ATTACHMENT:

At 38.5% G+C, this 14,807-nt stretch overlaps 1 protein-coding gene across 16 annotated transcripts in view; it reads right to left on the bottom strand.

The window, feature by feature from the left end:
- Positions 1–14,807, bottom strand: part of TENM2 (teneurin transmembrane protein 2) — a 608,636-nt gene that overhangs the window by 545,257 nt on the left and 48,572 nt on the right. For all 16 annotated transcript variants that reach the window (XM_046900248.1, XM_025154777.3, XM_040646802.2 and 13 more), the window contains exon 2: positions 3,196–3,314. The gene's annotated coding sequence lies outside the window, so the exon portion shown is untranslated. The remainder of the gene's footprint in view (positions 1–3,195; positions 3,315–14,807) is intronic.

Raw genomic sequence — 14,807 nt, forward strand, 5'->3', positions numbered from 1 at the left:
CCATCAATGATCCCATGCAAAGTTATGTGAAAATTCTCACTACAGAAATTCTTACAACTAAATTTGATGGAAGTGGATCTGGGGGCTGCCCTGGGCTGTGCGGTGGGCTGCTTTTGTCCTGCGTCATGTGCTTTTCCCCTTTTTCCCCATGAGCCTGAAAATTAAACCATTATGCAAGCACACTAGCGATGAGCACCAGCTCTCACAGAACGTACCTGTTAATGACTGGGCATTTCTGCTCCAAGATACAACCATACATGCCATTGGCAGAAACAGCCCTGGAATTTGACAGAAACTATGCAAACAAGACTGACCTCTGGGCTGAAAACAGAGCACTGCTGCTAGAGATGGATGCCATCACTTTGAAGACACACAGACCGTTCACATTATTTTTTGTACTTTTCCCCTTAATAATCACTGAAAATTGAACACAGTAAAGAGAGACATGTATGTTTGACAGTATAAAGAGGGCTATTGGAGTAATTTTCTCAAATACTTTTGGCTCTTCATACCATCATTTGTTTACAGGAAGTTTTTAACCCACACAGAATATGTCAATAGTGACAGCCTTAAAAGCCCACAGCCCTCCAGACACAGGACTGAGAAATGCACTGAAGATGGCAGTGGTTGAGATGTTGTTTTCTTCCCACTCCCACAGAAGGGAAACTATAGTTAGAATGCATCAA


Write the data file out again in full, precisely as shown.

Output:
At 38.5% G+C, this 14,807-nt stretch overlaps 1 protein-coding gene across 16 annotated transcripts in view; it reads right to left on the bottom strand.

The window, feature by feature from the left end:
- Positions 1–14,807, bottom strand: part of TENM2 (teneurin transmembrane protein 2) — a 608,636-nt gene that overhangs the window by 545,257 nt on the left and 48,572 nt on the right. For all 16 annotated transcript variants that reach the window (XM_046900248.1, XM_025154777.3, XM_040646802.2 and 13 more), the window contains exon 2: positions 3,196–3,314. The gene's annotated coding sequence lies outside the window, so the exon portion shown is untranslated. The remainder of the gene's footprint in view (positions 1–3,195; positions 3,315–14,807) is intronic.

Raw genomic sequence — 14,807 nt, forward strand, 5'->3', positions numbered from 1 at the left:
CCATCAATGATCCCATGCAAAGTTATGTGAAAATTCTCACTACAGAAATTCTTACAACTAAATTTGATGGAAGTGGATCTGGGGGCTGCCCTGGGCTGTGCGGTGGGCTGCTTTTGTCCTGCGTCATGTGCTTTTCCCCTTTTTCCCCATGAGCCTGAAAATTAAACCATTATGCAAGCACACTAGCGATGAGCACCAGCTCTCACAGAACGTACCTGTTAATGACTGGGCATTTCTGCTCCAAGATACAACCATACATGCCATTGGCAGAAACAGCCCTGGAATTTGACAGAAACTATGCAAACAAGACTGACCTCTGGGCTGAAAACAGAGCACTGCTGCTAGAGATGGATGCCATCACTTTGAAGACACACAGACCGTTCACATTATTTTTTGTACTTTTCCCCTTAATAATCACTGAAAATTGAACACAGTAAAGAGAGACATGTATGTTTGACAGTATAAAGAGGGCTATTGGAGTAATTTTCTCAAATACTTTTGGCTCTTCATACCATCATTTGTTTACAGGAAGTTTTTAACCCACACAGAATATGTCAATAGTGACAGCCTTAAAAGCCCACAGCCCTCCAGACACAGGACTGAGAAATGCACTGAAGATGGCAGTGGTTGAGATGTTGTTTTCTTCCCACTCCCACAGAAGGGAAACTATAGTTAGAATGCATCAA